Stem cell research is at defining moment. Although it can be controversial and does raise a lot of important ethical issues, this area of medical science has been characterised by a number of important advances, ever since the first embryonic stem cells were isolated from mice in the 1980s. In the near future, it could reshape the way we treat some of the world's most debilitating diseases.
Stem cells have already been used as treatment for a number of years – think bone marrow transplant – and they have the potential to help with many other medical conditions. They could also prove crucial for scientists wishing to understand more about human biology and development.
Studies using stem cells have benefited from important media coverage in recent years and many of them hailed as "breakthroughs". However, the reality is often more complex, and a number of scientific and ethical challenges often stand in the way of successes in animal models being replicated in humans.
IBTimes UK takes a look at what stem cell research is, what it is used for and what the future looks like.
What are stem cells?
Stem cells could be defined as "building block" cells that have not yet differentiated into one cell type and could develop into many different cell types. Stem cells can continue to divide almost indeﬁnitely.
There are two main "types" of stem cells: embryonic stem cells and adult stem cells.
Embryonic stem cells were first isolated in mice in the early 1980's at the University of Cambridge. All developing embryos contains a number of stem cells that can go on to develop into different cell types. In humans, these cells can be isolated from around five days after the egg has been fertilised – around 50 to 100 stem cells are present at that stage.
These cells are isolated from embryos that have been donated by couples who have been through IVF and have extra embryos left which were not used during the treatment.
Stem cells are also found in adults, particularly in the bone marrow, the blood, the eyes, the brain and the muscles. They are also known as somatic stem cells.
They can also differentiate into other cells, but into a much more limited number than embryonic stem cells. They range from cells that are able to form different kinds of tissues to more specialised cells that form just some of the cells of a particular tissue or organ. They also have the ability to divide and reproduce indefinitely.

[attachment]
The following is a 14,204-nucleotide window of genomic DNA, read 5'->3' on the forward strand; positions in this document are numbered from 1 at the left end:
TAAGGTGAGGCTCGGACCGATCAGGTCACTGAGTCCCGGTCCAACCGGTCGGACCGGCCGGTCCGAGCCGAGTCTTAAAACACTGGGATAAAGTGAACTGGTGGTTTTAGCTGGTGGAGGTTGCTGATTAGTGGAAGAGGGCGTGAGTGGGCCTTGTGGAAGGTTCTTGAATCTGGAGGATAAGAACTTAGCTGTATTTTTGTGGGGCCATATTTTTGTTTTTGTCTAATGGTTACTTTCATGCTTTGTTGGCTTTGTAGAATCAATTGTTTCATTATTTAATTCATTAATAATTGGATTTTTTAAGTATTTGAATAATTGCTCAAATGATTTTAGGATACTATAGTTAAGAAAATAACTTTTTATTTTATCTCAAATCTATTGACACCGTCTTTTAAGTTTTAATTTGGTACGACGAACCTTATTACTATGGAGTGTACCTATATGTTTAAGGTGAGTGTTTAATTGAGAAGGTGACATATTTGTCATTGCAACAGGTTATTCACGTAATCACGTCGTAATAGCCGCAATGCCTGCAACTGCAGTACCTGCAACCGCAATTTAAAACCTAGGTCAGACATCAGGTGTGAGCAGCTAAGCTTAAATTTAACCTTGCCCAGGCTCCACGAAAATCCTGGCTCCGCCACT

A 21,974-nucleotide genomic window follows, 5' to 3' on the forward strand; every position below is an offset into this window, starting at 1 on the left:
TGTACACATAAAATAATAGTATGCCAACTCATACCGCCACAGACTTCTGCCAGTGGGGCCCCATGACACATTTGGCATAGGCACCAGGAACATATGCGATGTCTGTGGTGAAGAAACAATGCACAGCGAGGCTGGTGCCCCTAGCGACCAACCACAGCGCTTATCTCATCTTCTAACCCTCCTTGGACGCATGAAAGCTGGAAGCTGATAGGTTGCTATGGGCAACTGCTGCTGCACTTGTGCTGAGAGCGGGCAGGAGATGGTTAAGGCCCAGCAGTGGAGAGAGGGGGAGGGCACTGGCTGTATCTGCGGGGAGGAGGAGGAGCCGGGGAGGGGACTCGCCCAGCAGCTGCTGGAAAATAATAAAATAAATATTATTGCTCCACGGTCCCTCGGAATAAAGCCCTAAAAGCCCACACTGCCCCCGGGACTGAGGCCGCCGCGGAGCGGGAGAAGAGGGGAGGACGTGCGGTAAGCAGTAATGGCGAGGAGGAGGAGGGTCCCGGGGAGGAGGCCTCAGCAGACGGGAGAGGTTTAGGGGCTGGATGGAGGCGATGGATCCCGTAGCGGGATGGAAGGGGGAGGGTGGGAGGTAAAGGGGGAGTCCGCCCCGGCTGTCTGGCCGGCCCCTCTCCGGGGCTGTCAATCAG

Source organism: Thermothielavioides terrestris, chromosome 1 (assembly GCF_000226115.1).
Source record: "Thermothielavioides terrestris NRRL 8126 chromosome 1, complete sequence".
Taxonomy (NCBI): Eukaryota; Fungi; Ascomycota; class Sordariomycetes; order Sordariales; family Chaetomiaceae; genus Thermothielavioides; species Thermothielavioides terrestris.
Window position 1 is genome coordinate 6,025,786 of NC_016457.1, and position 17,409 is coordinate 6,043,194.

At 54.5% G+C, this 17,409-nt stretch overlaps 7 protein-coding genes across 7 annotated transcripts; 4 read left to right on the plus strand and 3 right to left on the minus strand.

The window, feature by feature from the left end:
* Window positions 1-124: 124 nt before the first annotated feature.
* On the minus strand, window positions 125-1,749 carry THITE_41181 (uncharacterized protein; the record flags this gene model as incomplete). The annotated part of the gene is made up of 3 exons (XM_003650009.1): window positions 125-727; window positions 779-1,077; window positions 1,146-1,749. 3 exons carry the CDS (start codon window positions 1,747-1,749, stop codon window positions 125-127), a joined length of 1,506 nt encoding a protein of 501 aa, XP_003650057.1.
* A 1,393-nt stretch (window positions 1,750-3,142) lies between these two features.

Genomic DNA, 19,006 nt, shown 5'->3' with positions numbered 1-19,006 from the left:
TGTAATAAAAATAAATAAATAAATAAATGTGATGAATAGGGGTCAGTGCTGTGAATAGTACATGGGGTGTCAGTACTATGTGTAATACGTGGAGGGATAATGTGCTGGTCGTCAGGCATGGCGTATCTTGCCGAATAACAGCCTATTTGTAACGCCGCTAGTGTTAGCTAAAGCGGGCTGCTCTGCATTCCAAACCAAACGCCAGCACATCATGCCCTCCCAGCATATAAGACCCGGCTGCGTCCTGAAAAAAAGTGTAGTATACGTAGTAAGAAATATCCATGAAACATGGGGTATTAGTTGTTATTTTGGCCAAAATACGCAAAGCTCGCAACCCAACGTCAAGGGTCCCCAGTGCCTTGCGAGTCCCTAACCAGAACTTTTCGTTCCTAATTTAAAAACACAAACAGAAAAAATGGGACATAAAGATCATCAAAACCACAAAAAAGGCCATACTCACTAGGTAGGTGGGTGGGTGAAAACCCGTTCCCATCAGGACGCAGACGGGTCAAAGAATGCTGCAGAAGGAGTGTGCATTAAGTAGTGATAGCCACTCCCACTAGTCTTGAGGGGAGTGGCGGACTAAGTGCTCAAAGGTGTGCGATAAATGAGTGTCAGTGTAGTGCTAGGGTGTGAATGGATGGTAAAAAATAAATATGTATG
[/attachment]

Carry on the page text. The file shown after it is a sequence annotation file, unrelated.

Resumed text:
How do scientists 'make' stem cells?
Scientists have also found a way to make induced pluripotent stem cells – cells taken from any adult tissue and genetically modified to behave like an embryonic stem cell (and thus able to differentiate into any cell type). The term "pluripotant" refers to the fact that the stem cells can produce almost all of the cells in the body.
To create these induced pluripotent stem cells, researchershave learnt to "reprogramme" the genes of human adult cells. A major 2007 US study, found that introducing 14 genes could reprogramme the cells to become stem cells, and the researchers then narrowed this down to four genes. Subsequent studies have built on this knowledge to find new, safer ways to turn adult cells into pluripotant stem cells.
How are stem cells used at present?
Stem cells are already used to help a number of patients around the world. For nearly 50 years, they have been used in the form of bone marrow transplants.
Indeed, bone marrow contains stem cells that can produce many different blood cells. A bone marrow transplant can be used to treat people with blood cancers or genetic blood disorders, such as sickle cell anaemia. The stem cell turn into healthy blood cells that can help the patient. Some hospitals also use stem cells to grow skin grafts for patients with life-threatening burns. It is also possible to receive a stem cell therapy based on limbal stem cells (in the eye) to repair damaged corneas.
Stem cells are also very useful for scientists conducting basic research on diseases, as they can be used to model a large number of conditions. Recent studies have used stem cells to model the nerve cells that are lost in Alzheimer's disease or to model deafness or Autism Spectrum disorder.
How could stem cells be used in the future?
A number of treatment using stem cells has been tested by researchers around the world. A type of patients that could be helped by stems cells are those suffering from spinal cord injuries. Stem cell therapy for spinal cord repair could be used to promote the growth of nerve cells directly or to transplant cells that protect the nerves and help them function.
One of most important studies in this area was published in October 2010. tested the used embryonic stem cells on patients in the US who had sustained a spinal cord injury in the previous 14 days. Preliminary findings were encouraging.
Studies have also been conducted to assess the safety and efficacy of stem cells in helping patients who suffered a stroke. The idea is that stem cells could help in rehabilitation after a person's brain has been damaged by the stroke. Stem cells have also been investigated to treat diseases such as MS, diabetes and to reverse ageing.
Beyond clinical trials, which still remain limited in number, many of the preliminary research opens up a number of very interesting perspectives. One of the main area of interest is growing organs in the lab from tissues created from stem cells. These organs may one day be used for transplantation in humans.
Recently, stem cells have been shown to present an interest to improve fertility treatments with the creation of a new technique in mice – in-vitro gametogenesis. The idea is to create eggs and sperm using pluripotant stem cells.